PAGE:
10. The information storage medium as recited in claim 8, further comprising a displaying step of displaying a continuous display identifying in first and second display portions, respectively, the relative performance of said first and second players, and
wherein, said guidance level changing step further comprises changing the predetermined guidance level consistent with said display of relative performance.
Description
BACKGROUND OF THE INVENTION

1. Field of the Invention

The present invention relates to a game machine, a game processing method, and an information storage medium. In particular, the present invention relates to a technique for providing a game allowing the player to enjoy game operation in accordance with game music.

2. Description of the Related Art

A music-oriented game machine employing a dedicated controller having a plurality of marks attached thereon, each indicative of a step position and a sensor for determining whether or not a player's foot/feet is/are placed on a particular step position/positions, is popular. Typical examples of such a game machine or software include “Beat Mania™” and “Dance, Dance, Revolution™”, both manufactured and sold by Konami Corporation. In these games, the player can enjoy the feeling of dancing by stepping on the dedicated controller in accordance with game music.

In such a music-oriented game machine, timing at which the player is required to step on each step position is determined according to the rhythm of game music and stored in the form of step data, and a gradually approaching step timing for each of the plurality of step positions is shown on a display based on the step data (timing data). The player, referring to the displayed image and listening to the rhythm of the music, puts their foot/feet on a presented step position/ positions on the dedicated controller. The player's performance with the game is evaluated based on the extent of difference between the time at which the player actually stepped on the dedicated controller and the step timing defined by the step timing data. This arrangement allows the player to enjoy the feeling of dancing, while caring about his game score.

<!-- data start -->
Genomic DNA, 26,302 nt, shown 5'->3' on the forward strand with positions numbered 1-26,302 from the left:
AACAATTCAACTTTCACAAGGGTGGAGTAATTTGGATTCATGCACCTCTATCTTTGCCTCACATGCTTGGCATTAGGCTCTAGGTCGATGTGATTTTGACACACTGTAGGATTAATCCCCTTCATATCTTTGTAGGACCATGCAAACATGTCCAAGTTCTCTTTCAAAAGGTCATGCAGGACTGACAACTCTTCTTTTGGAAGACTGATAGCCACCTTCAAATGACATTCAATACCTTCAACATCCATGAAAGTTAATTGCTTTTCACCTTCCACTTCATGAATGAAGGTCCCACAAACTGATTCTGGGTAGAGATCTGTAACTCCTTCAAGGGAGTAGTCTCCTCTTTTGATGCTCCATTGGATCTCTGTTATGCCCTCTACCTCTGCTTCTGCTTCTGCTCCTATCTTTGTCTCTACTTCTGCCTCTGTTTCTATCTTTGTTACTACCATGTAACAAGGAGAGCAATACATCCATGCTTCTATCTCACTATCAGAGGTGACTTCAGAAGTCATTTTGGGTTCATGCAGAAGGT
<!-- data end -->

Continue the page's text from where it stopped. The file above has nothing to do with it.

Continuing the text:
When the above mentioned music-oriented game machine is constructed as a match game machine, there can be an arrangement in which the two players are required to step in the same manner, while their actual step performances are evaluated to give them scores, so that they can compete for a game score. However, only allowing the two players to step in the same manner so that they can compete based on their performance may be too simple, and desirably, the machine may have some contrivance to the feeling of competitiveness between players.

Even when the game machine is not constructed as a match game machine, a changeable guidance level for step timing can give variation to the game, and thereby enhance the attractiveness of a music-oriented game.

The present invention has been conceived in view of the above, and aims to provide a game machine, a game processing method, and an information storage medium, employed in a music-oriented game, capable of further increasing a feeling of competitiveness between the players.

SUMMARY OF THE INVENTION

The present invention further aims to provide a game machine, a game processing method, and an information storage medium, capable of enhancing the attractiveness of a music-oriented game by making a changeable guidance level for game operation by the player.